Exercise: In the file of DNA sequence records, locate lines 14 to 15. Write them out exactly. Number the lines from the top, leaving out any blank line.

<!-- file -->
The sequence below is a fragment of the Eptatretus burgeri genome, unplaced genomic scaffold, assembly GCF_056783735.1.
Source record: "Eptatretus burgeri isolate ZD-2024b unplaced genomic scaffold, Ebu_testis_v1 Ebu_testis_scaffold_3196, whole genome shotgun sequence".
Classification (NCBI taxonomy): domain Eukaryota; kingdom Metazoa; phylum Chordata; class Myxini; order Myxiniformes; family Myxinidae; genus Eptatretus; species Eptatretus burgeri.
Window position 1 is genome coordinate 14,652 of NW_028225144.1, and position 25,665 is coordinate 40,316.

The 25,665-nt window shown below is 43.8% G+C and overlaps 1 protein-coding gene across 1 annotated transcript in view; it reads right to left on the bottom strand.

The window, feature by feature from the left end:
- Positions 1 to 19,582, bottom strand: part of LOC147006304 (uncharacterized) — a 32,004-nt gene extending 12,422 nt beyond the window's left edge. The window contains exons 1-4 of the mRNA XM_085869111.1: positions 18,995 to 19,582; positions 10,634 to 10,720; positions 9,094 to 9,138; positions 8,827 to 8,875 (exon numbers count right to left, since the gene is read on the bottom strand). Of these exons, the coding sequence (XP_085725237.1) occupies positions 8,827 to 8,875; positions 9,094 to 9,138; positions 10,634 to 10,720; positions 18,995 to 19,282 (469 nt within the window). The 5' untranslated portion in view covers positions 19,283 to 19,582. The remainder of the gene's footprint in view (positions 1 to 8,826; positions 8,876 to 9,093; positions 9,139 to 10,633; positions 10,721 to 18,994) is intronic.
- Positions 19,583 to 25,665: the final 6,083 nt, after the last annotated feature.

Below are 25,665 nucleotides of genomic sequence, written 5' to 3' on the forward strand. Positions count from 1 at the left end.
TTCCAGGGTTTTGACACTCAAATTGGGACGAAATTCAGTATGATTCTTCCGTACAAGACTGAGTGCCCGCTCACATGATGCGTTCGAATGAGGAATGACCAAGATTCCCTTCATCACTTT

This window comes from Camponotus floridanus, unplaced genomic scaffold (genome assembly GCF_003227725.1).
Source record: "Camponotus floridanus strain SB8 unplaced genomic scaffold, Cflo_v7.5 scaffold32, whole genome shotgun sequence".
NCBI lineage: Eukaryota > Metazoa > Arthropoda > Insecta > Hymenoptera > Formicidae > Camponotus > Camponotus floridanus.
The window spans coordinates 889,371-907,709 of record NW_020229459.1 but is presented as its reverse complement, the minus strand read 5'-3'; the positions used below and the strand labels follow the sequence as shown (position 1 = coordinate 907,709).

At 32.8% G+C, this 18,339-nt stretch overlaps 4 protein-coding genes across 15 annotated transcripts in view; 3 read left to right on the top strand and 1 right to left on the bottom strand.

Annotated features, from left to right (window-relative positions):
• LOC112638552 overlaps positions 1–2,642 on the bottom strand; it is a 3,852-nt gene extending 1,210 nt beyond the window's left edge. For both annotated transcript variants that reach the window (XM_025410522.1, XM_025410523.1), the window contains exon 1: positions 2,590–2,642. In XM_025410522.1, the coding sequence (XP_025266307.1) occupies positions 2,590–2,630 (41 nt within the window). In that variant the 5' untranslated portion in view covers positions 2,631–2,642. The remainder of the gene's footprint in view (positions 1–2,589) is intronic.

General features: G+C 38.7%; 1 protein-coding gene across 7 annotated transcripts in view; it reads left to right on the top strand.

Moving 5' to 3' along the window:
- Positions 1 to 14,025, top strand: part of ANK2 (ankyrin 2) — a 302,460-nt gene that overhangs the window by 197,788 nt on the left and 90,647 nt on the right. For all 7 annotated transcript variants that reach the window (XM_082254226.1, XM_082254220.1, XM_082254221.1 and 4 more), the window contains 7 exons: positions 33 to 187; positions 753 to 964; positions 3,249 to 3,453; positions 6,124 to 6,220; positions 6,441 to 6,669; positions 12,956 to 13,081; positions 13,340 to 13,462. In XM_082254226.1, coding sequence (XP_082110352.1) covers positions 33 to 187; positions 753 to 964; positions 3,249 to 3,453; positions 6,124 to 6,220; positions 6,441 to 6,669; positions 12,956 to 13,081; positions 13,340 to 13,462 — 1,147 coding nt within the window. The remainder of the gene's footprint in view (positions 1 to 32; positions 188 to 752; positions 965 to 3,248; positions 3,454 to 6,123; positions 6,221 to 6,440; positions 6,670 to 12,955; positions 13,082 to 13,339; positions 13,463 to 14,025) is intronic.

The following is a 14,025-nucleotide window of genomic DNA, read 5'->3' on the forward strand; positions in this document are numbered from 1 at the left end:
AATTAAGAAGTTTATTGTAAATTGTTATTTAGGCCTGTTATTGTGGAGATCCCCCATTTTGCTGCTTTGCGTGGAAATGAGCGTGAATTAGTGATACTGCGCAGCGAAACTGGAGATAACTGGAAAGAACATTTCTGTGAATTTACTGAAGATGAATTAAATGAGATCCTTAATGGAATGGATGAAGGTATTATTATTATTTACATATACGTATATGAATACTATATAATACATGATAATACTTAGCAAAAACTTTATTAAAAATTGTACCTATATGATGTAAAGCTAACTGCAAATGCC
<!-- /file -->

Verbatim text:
The window spans coordinates 889,371-907,709 of record NW_020229459.1 but is presented as its reverse complement, the minus strand read 5'-3'; the positions used below and the strand labels follow the sequence as shown (position 1 = coordinate 907,709).

At 32.8% G+C, this 18,339-nt stretch overlaps 4 protein-coding genes across 15 annotated transcripts in view; 3 read left to right on the top strand and 1 right to left on the bottom strand.